Hidden Radio Supernova Finally Found

Hidden Radio Supernova Finally Found
The left image, taken with the Hubble Space Telescope, shows the body of M82 in blue and hydrogen gas breaking out from the central starburst in red. The VLA image (top left) clearly shows the supernova (SN 2008iz), taken in May 2008. The high-resolution VLBI images (lower right) shows an expanding shell at the scale of a few light days and proves the transient source as the result of a supernova explosion in M82. (Image credit: Milde Science Communication, NASA, ESA, and The Hubble Heritage Team (STScI/AURA), A. Brunthaler, MPIfR)

An elusive supernovaexplosion, detectable only in radio wavelengths, was discovered last month inthe nearby galaxy M82.

The object,dubbed SN 2008iz, is the closest supernova discovered by scientists in the pastfive years. It would have been visible even to amateur telescopes, were it notfor the dense gas and dust surrounding the exploding star, which left itinvisible in every part of the spectrum except the radio wavelengths.

Thesupernova's home galaxy, M82, is an irregular galaxy in a nearbygalaxy group located 12 million light-years from Earth.

Despitebeing smaller than the Milky Way, it harbors a vigorous central starburst inthe inner few hundred light-years. In this stellar factory more stars arepresently born than in the entire Milky Way.

M82 isoften called an "exploding galaxy," because it looks as if being tornapart in optical and infrared images as the result of numerous supernovaexplosions from massive stars. Many remnants from previous supernovas areseen in radio images of M82, and a new supernova explosion was long overdue.

Astronomershave been waiting to catch the next big blast for more than 25 years and hadstarted to wonder why the galaxy has been so silent in recent years. In theend, it took a little digging and looking in the right wavelengths.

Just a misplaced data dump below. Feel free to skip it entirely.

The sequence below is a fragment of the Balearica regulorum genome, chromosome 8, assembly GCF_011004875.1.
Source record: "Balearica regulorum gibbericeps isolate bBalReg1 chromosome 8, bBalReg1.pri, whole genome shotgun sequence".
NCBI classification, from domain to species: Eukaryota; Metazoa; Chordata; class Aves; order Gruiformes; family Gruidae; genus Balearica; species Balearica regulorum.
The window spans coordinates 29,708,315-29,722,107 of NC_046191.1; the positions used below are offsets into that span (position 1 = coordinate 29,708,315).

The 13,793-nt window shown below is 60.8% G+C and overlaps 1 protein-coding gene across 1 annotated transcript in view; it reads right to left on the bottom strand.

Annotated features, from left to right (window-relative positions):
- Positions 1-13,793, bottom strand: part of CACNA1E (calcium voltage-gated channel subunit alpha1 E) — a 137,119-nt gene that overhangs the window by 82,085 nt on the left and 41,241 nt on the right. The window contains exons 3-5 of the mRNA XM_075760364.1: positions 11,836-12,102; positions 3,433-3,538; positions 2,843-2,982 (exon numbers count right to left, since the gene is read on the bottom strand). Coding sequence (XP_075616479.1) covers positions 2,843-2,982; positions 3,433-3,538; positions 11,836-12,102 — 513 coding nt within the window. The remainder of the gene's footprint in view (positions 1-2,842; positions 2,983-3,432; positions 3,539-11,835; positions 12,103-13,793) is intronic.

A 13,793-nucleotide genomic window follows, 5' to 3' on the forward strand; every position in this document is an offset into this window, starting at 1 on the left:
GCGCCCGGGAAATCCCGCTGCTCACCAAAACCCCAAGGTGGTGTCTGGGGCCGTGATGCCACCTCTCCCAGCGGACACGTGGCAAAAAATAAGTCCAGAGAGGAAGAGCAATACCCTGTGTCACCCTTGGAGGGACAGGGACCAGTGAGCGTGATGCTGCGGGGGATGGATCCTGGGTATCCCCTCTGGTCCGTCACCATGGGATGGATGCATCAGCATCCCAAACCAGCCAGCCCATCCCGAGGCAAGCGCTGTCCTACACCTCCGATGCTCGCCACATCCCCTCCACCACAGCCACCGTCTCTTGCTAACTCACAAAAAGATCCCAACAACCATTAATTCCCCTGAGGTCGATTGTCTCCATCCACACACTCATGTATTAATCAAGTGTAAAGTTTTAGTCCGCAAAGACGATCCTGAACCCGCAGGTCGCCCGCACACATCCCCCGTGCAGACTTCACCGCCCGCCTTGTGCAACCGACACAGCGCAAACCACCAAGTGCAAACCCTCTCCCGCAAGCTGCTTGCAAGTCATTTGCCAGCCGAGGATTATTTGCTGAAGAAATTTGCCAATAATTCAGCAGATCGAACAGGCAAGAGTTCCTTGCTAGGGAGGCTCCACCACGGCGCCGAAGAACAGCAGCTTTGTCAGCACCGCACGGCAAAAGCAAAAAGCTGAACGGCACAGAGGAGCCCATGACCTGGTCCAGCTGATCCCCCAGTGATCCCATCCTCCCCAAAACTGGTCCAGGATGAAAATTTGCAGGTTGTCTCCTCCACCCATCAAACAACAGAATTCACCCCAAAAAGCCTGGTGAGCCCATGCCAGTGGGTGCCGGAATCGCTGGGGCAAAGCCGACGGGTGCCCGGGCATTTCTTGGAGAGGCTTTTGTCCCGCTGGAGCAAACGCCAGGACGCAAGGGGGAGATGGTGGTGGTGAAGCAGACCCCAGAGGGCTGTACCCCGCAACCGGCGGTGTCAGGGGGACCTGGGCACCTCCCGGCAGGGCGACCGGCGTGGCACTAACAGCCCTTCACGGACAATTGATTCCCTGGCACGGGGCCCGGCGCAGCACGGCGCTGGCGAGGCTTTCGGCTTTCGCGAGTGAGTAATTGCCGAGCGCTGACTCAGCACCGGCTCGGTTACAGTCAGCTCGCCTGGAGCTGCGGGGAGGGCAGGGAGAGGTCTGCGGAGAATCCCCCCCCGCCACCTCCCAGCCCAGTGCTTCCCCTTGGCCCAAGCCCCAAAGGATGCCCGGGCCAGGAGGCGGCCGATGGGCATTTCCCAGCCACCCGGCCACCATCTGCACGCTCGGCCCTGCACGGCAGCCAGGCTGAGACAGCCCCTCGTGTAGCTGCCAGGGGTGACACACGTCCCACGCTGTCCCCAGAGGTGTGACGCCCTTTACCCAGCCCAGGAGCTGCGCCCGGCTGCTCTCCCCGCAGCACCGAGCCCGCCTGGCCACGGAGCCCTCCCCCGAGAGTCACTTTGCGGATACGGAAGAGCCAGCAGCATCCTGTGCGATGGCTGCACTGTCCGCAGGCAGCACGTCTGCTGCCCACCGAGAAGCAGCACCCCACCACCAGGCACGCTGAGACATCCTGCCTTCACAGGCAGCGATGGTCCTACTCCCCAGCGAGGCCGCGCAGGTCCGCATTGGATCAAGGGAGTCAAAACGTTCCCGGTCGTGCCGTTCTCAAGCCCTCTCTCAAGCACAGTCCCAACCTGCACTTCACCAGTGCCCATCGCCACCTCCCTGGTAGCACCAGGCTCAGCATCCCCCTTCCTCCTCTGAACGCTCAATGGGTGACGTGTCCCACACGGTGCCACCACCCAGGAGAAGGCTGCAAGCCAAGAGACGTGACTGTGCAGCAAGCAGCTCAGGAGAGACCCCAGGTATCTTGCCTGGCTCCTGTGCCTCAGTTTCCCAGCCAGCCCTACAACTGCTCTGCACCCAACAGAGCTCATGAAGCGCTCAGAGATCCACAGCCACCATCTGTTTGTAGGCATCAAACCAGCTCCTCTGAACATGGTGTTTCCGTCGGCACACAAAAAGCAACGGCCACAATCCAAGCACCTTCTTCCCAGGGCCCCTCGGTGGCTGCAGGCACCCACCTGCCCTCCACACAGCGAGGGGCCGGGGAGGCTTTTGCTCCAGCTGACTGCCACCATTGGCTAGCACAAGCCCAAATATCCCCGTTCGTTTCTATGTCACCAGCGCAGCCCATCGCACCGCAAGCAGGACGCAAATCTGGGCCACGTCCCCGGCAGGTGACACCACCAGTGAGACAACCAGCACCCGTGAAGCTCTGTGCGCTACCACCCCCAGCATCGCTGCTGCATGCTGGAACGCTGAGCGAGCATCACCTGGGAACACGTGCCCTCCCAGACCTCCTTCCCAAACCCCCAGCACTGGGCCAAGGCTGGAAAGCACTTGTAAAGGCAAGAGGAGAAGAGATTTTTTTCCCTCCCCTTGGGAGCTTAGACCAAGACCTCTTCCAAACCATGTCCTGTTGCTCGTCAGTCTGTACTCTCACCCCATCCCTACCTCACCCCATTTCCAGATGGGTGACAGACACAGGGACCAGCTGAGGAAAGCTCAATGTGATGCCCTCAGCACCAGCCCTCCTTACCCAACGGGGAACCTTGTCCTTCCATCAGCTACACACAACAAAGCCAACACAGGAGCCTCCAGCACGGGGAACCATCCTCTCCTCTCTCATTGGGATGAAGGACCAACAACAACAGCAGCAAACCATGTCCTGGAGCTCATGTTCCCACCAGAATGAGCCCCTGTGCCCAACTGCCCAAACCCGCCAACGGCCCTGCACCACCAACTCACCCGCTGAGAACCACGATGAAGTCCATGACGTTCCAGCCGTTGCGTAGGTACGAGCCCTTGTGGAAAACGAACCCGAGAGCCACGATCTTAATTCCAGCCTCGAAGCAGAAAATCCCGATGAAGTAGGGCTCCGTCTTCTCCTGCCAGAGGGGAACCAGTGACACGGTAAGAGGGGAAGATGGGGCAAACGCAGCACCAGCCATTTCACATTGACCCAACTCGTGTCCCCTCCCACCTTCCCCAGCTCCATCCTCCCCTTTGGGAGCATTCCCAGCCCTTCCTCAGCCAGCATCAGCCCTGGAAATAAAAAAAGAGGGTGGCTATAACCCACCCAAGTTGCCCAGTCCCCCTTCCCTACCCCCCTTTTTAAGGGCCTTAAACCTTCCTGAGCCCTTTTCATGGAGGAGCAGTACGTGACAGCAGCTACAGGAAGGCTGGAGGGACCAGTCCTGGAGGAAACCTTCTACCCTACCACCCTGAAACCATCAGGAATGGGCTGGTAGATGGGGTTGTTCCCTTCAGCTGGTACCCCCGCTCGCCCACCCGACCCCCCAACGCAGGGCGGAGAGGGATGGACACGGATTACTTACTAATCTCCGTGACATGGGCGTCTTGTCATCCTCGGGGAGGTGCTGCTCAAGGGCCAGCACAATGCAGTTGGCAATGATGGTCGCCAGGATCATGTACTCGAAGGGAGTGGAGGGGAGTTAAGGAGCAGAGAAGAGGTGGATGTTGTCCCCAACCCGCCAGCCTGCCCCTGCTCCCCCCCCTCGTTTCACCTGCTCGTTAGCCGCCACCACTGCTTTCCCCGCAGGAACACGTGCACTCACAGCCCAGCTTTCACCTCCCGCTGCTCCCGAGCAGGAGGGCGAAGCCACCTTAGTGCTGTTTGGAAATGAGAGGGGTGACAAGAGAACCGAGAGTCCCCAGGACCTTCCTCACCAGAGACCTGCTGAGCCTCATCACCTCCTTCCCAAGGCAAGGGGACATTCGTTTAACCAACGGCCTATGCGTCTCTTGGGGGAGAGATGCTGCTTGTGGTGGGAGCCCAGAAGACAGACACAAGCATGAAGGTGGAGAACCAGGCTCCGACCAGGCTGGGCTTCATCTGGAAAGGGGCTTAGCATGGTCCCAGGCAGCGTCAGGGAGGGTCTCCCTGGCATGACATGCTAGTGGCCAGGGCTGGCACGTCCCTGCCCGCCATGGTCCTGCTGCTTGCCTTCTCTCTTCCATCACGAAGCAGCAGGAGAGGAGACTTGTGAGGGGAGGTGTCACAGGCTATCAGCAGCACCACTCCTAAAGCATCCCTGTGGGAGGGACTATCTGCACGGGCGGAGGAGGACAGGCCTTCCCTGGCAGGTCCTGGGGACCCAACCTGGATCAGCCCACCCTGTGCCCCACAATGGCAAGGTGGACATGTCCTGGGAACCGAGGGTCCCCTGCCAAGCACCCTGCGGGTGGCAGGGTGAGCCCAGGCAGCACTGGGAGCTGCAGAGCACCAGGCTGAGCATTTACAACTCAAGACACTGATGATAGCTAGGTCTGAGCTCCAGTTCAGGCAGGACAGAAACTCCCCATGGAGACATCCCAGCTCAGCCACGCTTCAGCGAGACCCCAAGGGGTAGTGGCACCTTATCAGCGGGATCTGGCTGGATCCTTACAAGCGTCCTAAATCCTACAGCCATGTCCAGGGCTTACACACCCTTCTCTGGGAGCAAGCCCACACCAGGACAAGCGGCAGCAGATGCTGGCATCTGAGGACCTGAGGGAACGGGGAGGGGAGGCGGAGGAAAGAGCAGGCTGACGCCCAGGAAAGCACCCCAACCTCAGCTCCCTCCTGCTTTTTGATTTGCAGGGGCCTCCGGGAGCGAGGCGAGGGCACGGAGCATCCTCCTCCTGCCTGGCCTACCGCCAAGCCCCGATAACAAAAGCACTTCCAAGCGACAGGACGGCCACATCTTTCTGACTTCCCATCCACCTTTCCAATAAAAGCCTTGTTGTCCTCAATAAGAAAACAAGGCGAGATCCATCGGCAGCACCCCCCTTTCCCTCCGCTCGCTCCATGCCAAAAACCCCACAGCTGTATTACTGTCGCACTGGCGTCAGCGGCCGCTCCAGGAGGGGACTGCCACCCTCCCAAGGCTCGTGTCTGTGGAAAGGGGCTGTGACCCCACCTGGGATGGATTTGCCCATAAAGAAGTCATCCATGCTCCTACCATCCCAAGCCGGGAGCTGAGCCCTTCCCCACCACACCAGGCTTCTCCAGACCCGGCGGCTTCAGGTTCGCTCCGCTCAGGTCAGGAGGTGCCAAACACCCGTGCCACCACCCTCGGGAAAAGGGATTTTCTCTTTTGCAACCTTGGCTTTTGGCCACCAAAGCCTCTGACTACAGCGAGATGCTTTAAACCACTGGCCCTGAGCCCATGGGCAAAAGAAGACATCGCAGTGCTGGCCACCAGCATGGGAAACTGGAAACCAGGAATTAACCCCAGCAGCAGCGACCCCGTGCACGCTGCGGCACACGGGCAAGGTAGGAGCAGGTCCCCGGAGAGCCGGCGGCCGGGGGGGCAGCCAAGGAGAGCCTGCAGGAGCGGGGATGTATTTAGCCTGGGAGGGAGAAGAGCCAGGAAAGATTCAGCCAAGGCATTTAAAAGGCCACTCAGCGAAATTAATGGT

The newdiscovery was first made when Andreas Brunthaler of the Max-Planck-Institut furRadioastronomie in Bonn, Germany, examined data from April 8 with the VeryLarge Array (VLA) of the National Radio Astronomy Observatory, aninterferometer of 27 identical 25-meter telescopes in New Mexico.

"Ithen looked back into older data we had from March and May last year, and thereit was as well, outshining the entire galaxy!" Brunthaler said.

Radioemission can be detected only from core collapse supernovas, where the core ofa massive star collapses and produces a black hole or a neutron star. It isproduced when the shock wave of the explosion propagates into dense materialsurrounding the star, usually material that was shed from the massiveprogenitor star before it exploded.

Butobservations of M82 taken last year with optical telescopes to search for newsupernovas showed no signs of this explosion. The supernova is also hidden onultraviolet and X-ray images.

Thesupernova exploded close to the center of the galaxy in a very denseinterstellar environment, which could explain why M82 has been silent for solong: many of these events may actually be something like "undergroundexplosions," where the bright flash of light is covered under huge cloudsof gas and dust and only radio waves can penetrate this dense material.

"Thiscosmic catastrophe shows that using our radio telescopes we have a front-rowseat to observe the otherwise hidden universe," said Heino Falcke of theUniversity of Nijmegen/ASTRON.

Bycombining data from the 10 telescopes of the Very Long Baseline Array (VLBA),the VLA, the Green Bank Telescope in the USA, and the Effelsberg 100-metertelescope in Germany, using the technique of Very Long Baseline Interferometry(VLBI), the team was able to produce images that show a ring-like structureexpanding at more than 40 million km/h or 4 percent of the speed of light,typical for supernovae.

The teamestimates that the supernova exploded in late January or early February 2008.Only three months after the explosion, the ring was already 650 times largerthan Earth?s orbit around the sun.

Thediscovery will be detailed an upcoming issue of the journal Astronomy &Astrophysics Letters.

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